Nonprofit says it won't be able to help everyone if the budget continues to shrink
One of the state's biggest donors is wading into the political arena. The Rasmuson Foundation's board of directors, as well as its chairman, Ed Rasmuson, wrote opinion pieces against Gov. Mike Dunleavy's proposed budget.
"Gov. Mike Dunleavy is proposing deep cuts in services to close a $1.6 billion budget gap. We have been talking with nonprofits across Alaska about how the cuts will impact their work and the Alaskans they serve. We are deeply concerned," Ed Rasmuson wrote in the Fairbanks Daily News-Miner.
The board listed its massive donations to groups, and people, from across the state in its op-ed and also said a state budget deficit can't be overcome by "innovative partnerships and philanthropy" from private partnerships and groups like the Rasmuson Foundation.
"The $30 million the Rasmuson Foundation awards annually is what it costs to operate one tiny piece of the state budget — the Department of Law's Criminal Division, for one year," the board wrote. "More broadly, the total annual philanthropic investment in Alaska of $135 million represents just 8.4 percent of Gov. Mike Dunleavy's proposed budget cut — the equivalent of operating the Pioneer Homes and paying for statewide technology services for a year," the board continued.
The governor's spokesperson, Matt Shuckerow, said a discussion over the budget is good and that these kind of talks should have started years ago. He said the governor's priorities continue to be a full PFD and cutting government spending, saying we're in a "fiscal crisis."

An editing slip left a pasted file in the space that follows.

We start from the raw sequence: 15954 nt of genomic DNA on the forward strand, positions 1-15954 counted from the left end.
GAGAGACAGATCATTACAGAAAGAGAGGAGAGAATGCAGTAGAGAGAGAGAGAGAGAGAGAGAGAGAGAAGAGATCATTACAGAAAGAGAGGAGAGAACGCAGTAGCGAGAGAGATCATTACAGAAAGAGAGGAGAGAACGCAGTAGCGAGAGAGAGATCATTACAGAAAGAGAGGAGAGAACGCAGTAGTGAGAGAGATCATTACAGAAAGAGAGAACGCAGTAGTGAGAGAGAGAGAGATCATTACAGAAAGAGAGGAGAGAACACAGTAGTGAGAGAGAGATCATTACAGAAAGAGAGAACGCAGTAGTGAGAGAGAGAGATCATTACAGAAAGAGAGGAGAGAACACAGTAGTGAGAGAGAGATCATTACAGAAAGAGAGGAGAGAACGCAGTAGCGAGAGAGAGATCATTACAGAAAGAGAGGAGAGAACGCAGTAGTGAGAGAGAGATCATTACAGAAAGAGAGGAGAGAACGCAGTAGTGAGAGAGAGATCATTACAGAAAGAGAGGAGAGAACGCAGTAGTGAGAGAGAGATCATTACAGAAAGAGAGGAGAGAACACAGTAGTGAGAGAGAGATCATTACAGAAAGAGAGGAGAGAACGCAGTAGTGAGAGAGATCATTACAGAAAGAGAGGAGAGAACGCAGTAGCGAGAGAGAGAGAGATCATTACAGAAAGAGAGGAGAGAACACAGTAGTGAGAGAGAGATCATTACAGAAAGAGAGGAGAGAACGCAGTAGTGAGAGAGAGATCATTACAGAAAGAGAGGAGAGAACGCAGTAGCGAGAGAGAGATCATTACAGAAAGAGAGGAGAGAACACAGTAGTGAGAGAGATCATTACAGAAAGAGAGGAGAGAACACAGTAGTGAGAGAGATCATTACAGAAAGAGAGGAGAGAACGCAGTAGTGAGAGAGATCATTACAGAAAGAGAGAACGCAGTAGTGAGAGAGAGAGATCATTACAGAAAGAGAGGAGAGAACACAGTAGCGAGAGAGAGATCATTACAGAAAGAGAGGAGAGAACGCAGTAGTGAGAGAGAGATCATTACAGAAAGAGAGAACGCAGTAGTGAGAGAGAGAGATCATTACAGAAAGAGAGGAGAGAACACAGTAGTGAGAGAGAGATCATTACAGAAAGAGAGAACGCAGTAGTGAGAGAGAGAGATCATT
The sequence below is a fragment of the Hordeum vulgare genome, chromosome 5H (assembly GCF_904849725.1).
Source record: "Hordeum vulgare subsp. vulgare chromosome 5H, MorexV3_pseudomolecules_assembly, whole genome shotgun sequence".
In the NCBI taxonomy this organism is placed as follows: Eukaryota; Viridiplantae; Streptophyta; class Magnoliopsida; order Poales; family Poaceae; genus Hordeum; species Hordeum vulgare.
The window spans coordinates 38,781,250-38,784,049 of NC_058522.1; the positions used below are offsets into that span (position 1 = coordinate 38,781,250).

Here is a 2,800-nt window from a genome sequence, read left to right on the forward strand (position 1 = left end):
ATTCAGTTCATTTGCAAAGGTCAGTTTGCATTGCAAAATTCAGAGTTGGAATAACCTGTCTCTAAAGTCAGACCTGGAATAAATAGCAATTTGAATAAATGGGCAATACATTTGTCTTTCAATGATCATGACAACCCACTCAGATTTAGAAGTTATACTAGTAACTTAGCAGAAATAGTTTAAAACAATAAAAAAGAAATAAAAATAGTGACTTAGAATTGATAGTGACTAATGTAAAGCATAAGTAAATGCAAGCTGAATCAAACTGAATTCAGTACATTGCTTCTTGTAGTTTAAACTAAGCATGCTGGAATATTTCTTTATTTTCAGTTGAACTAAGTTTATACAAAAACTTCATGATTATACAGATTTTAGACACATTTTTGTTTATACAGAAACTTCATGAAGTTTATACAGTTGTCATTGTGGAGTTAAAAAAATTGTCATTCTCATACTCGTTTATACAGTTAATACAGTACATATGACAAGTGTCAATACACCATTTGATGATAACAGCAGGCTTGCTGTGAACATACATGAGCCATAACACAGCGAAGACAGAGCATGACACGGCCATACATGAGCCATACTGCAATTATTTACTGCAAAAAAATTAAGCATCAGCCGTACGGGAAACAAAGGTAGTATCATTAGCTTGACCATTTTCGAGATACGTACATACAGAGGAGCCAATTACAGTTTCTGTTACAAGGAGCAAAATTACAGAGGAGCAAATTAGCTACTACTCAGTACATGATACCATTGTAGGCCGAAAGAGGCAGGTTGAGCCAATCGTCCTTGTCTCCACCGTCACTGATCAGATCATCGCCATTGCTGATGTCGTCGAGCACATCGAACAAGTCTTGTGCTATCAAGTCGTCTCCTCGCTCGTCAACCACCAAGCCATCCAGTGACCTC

"Generally speaking the governor's view is that Alaskans are probably better off spending their dollars than the government is," Shuckerow said. "Sometimes the government can be wasteful, it can be excessive, maybe not looking for reform, so this is a big conversation. We're glad Alaskans are engaged."
Board member Mike Navarre said if some of the cuts go through there will be a greater dependence on non-profits and that even that money won't be enough.
"When you see cuts to government services what you see is more pressure and more demand on non-profits and simply the inability to step up to that level when you're talking about a billion or a billion and a half dollars," Navarre said.
Shuckerow said the state has been spending at unsustainable levels for years which requires everyone to take a closer look at the budget.
"At the end of the day, there are big discussions that have been put off for many, many years," Shuckerow said. "And I will say that what was generated in this legislative session was a very big input from Alaskans and a very big involvement that we're happy to see."
The Alaska Legislature is close to finalizing an operating budget that rejects most of the cuts proposed by the governor. The budget would make roughly $200 million in reductions from the budget passed in 2018.
The governor still can use his line-item veto power to reduce funding items approved by the Legislature.
A three-quarters vote of both the Senate and the House of Representatives would then be required to override any of the line-items vetoed by the governor.